Thursday, July 31, 2008

Kant's Going to Hell for Proving God

A devilishly precocious and beautiful friend of mine recently shamed me into reading Mikhail Bulgakov's "The Master and Margarita". It's a bright-colored tragedy, where wit is often a fatal character flaw.

Yet best of all, it claims that Kant is in hell for proving God.

"But, may I ask," resumed the guest [the devil] from abroad after a moment's troubled reflection, "what do you make of the proofs of God's existence, of which, as you know, there are five?"

"Alas!" answered Berlioz regretfully, "all of those proofs are worthless, and mankind has long since consigned them to oblivion. Surely you would agree that reason dictates that there can be no proof of God's existence."

"Bravo!" exclaimed the foreigner [the devil], "Bravo! You've said just what that restless old sage Immanuel said about this very same subject. But here's the rub: he completely demolished all five proofs, and then, in a seeming display of self-mockery, he constructed a sixth proof all his own!"

"Kant's proof," retorted the educated editor with a faint smile, "is also unconvincing. No wonder Schiller said that only slaves could be satisfied with Kant's arguments on this subject, while Strauss simple laughed at his proof."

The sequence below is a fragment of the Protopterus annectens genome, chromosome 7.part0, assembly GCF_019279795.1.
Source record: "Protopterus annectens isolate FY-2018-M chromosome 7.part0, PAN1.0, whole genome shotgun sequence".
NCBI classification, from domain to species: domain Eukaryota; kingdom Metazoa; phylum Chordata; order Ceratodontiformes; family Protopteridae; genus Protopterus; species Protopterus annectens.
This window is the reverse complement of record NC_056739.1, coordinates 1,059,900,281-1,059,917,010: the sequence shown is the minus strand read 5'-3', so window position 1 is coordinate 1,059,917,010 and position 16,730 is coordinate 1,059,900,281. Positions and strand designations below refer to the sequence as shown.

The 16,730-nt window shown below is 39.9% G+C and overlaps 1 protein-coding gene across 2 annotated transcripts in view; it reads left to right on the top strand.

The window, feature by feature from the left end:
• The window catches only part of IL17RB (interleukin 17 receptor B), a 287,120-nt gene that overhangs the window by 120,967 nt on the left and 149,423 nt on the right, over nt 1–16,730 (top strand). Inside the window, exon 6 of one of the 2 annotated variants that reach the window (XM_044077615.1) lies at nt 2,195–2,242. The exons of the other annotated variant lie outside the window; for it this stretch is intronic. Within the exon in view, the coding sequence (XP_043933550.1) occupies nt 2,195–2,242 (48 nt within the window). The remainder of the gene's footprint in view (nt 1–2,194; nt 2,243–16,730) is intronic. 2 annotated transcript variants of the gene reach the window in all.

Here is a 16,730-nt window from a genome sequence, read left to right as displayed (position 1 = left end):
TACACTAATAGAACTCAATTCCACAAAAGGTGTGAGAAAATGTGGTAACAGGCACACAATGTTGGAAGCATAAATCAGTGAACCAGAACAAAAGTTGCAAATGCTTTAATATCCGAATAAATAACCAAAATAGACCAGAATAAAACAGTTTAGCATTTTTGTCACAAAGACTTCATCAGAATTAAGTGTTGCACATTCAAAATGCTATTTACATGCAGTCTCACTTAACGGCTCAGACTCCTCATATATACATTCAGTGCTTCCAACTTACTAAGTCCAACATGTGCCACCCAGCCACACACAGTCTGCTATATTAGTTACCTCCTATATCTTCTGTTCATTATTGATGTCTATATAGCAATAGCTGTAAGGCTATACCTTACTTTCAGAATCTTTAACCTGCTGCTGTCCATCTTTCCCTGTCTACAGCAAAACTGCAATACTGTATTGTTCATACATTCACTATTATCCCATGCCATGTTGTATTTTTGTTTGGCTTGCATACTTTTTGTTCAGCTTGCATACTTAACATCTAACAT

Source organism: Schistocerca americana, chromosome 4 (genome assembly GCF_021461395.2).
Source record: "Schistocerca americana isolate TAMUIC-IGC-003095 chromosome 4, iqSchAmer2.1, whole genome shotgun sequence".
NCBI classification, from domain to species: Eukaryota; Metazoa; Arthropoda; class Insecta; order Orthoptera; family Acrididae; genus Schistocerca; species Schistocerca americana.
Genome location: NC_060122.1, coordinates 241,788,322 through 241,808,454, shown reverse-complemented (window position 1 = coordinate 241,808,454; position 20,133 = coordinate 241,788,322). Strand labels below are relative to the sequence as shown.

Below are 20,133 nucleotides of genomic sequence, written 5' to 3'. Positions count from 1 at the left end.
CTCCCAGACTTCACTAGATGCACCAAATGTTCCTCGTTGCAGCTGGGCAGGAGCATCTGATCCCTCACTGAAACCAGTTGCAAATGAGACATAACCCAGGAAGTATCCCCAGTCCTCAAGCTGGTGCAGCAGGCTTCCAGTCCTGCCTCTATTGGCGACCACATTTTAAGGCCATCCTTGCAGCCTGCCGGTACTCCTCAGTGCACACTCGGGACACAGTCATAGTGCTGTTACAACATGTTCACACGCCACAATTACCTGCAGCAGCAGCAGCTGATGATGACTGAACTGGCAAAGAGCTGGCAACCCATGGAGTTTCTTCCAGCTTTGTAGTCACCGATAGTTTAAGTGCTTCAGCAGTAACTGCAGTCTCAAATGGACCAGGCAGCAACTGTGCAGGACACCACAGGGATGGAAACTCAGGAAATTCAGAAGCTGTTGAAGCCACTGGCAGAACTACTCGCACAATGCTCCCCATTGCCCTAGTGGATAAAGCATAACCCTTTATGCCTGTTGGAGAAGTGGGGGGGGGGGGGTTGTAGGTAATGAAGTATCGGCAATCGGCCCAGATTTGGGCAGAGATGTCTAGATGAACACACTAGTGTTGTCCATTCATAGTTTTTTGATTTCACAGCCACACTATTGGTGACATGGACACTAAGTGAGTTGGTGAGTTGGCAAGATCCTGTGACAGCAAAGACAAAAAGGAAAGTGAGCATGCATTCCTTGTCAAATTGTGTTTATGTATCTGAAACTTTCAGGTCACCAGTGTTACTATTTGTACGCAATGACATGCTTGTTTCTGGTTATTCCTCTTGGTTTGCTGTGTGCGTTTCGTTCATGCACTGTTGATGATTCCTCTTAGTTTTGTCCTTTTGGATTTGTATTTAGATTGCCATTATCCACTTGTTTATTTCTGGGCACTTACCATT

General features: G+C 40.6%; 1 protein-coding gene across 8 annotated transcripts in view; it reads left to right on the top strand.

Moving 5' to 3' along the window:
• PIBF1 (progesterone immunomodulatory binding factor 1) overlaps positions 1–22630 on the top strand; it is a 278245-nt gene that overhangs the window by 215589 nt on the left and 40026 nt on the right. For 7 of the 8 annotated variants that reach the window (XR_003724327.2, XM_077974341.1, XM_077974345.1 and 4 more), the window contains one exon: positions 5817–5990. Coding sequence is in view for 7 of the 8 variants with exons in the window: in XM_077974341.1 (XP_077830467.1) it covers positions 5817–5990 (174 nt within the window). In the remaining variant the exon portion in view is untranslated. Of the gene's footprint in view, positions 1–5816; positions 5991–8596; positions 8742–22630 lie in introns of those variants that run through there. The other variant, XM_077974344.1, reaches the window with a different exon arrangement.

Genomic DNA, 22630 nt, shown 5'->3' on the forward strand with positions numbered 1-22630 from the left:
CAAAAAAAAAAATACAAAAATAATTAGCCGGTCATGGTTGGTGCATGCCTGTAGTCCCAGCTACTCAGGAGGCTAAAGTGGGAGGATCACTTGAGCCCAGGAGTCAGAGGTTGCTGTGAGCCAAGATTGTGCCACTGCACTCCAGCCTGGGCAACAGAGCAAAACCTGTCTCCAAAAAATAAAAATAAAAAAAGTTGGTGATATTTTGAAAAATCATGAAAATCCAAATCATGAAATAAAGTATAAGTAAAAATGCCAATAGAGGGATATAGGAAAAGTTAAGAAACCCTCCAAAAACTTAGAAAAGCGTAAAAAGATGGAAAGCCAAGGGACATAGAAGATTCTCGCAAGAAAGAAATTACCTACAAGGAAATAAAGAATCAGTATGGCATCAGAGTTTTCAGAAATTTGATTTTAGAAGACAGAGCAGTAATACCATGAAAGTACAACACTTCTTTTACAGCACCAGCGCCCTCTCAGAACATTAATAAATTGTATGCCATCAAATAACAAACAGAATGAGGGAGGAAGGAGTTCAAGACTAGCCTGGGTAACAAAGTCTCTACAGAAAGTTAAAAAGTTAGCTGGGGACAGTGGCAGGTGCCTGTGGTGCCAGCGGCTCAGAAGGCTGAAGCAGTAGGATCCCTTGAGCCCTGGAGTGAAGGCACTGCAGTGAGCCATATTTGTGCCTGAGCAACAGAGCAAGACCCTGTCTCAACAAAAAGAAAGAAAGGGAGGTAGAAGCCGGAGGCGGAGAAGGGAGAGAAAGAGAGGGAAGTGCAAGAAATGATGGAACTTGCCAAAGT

As Beriloz was speaking, he thought, "But, who is he anyway? And how come his Russian is so good?"

"This guy Kant ought to get three years in Solovki for proofs like that," blurted out Ivan Nikolayevich, completely unexpectedly.

"Ivan!" whispered Berlioz in consternation.

"Precisely so, precisely so," he cried [the devil], and his green left eye, which was focused on Berlioz, sparkled. "That's the very place for him! As I told him that time at breakfast, 'As you please, professor, but you've contrived something totally absurd! True, it may be clever, but it's totally incomprehensible. People will laugh at you.'"

Berlioz's eyes popped. "At breakfast... with Kant? What kind non-sense is this?" he thought.

"However," continued the foreigner [the devil], unflustered by Berlioz's astonishment and turning to the poet, "he can't be sent to Solovki for the simple reason that for more than a hundred years now he's been somewhere far more remote than Solovki, and there's no way of getting him out of there, I assure you!"